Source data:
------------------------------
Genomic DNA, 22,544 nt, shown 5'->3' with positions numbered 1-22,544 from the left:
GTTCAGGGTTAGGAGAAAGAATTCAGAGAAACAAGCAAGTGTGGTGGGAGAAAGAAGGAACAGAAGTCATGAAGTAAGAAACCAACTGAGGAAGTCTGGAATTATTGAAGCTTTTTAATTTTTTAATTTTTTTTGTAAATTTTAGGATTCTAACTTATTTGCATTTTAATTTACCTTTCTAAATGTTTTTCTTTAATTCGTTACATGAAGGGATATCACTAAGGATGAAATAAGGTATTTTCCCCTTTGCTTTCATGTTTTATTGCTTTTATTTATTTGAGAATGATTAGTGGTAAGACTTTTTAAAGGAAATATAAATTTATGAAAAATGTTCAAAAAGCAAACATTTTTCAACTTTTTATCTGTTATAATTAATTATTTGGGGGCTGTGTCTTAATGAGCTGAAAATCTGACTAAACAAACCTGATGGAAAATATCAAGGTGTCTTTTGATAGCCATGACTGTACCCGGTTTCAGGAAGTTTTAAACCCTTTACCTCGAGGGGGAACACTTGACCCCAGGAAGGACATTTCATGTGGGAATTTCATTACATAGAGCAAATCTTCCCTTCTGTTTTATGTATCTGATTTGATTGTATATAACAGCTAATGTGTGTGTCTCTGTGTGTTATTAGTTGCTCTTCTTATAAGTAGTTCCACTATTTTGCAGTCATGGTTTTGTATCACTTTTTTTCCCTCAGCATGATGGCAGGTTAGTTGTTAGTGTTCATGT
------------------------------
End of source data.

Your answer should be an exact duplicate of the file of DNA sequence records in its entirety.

Genomic DNA, 22,544 nt, shown 5'->3' with positions numbered 1-22,544 from the left:
GTTCAGGGTTAGGAGAAAGAATTCAGAGAAACAAGCAAGTGTGGTGGGAGAAAGAAGGAACAGAAGTCATGAAGTAAGAAACCAACTGAGGAAGTCTGGAATTATTGAAGCTTTTTAATTTTTTAATTTTTTTTGTAAATTTTAGGATTCTAACTTATTTGCATTTTAATTTACCTTTCTAAATGTTTTTCTTTAATTCGTTACATGAAGGGATATCACTAAGGATGAAATAAGGTATTTTCCCCTTTGCTTTCATGTTTTATTGCTTTTATTTATTTGAGAATGATTAGTGGTAAGACTTTTTAAAGGAAATATAAATTTATGAAAAATGTTCAAAAAGCAAACATTTTTCAACTTTTTATCTGTTATAATTAATTATTTGGGGGCTGTGTCTTAATGAGCTGAAAATCTGACTAAACAAACCTGATGGAAAATATCAAGGTGTCTTTTGATAGCCATGACTGTACCCGGTTTCAGGAAGTTTTAAACCCTTTACCTCGAGGGGGAACACTTGACCCCAGGAAGGACATTTCATGTGGGAATTTCATTACATAGAGCAAATCTTCCCTTCTGTTTTATGTATCTGATTTGATTGTATATAACAGCTAATGTGTGTGTCTCTGTGTGTTATTAGTTGCTCTTCTTATAAGTAGTTCCACTATTTTGCAGTCATGGTTTTGTATCACTTTTTTTCCCTCAGCATGATGGCAGGTTAGTTGTTAGTGTTCATGT